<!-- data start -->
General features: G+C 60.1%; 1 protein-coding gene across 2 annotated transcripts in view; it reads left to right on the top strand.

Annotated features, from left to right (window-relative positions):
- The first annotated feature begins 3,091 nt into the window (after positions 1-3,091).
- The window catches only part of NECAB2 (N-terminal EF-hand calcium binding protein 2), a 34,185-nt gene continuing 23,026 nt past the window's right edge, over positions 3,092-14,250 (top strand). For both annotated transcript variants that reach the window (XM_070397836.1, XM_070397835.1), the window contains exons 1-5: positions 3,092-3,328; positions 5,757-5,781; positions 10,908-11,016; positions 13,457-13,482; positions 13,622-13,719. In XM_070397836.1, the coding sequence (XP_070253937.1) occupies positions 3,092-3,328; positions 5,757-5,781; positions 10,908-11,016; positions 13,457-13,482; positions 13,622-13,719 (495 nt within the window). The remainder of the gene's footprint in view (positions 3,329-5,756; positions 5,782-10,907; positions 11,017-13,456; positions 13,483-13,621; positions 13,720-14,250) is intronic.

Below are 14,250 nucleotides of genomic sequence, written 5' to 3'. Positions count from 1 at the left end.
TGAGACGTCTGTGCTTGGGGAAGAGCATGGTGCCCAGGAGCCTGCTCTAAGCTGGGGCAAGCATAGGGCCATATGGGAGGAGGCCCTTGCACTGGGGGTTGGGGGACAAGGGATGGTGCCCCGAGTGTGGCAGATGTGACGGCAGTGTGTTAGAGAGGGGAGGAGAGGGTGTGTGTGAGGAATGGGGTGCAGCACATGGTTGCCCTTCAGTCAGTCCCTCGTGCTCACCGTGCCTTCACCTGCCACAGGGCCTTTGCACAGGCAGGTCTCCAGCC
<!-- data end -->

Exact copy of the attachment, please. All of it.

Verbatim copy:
General features: G+C 60.1%; 1 protein-coding gene across 2 annotated transcripts in view; it reads left to right on the top strand.

Annotated features, from left to right (window-relative positions):
- The first annotated feature begins 3,091 nt into the window (after positions 1-3,091).
- The window catches only part of NECAB2 (N-terminal EF-hand calcium binding protein 2), a 34,185-nt gene continuing 23,026 nt past the window's right edge, over positions 3,092-14,250 (top strand). For both annotated transcript variants that reach the window (XM_070397836.1, XM_070397835.1), the window contains exons 1-5: positions 3,092-3,328; positions 5,757-5,781; positions 10,908-11,016; positions 13,457-13,482; positions 13,622-13,719. In XM_070397836.1, the coding sequence (XP_070253937.1) occupies positions 3,092-3,328; positions 5,757-5,781; positions 10,908-11,016; positions 13,457-13,482; positions 13,622-13,719 (495 nt within the window). The remainder of the gene's footprint in view (positions 3,329-5,756; positions 5,782-10,907; positions 11,017-13,456; positions 13,483-13,621; positions 13,720-14,250) is intronic.

Below are 14,250 nucleotides of genomic sequence, written 5' to 3'. Positions count from 1 at the left end.
TGAGACGTCTGTGCTTGGGGAAGAGCATGGTGCCCAGGAGCCTGCTCTAAGCTGGGGCAAGCATAGGGCCATATGGGAGGAGGCCCTTGCACTGGGGGTTGGGGGACAAGGGATGGTGCCCCGAGTGTGGCAGATGTGACGGCAGTGTGTTAGAGAGGGGAGGAGAGGGTGTGTGTGAGGAATGGGGTGCAGCACATGGTTGCCCTTCAGTCAGTCCCTCGTGCTCACCGTGCCTTCACCTGCCACAGGGCCTTTGCACAGGCAGGTCTCCAGCC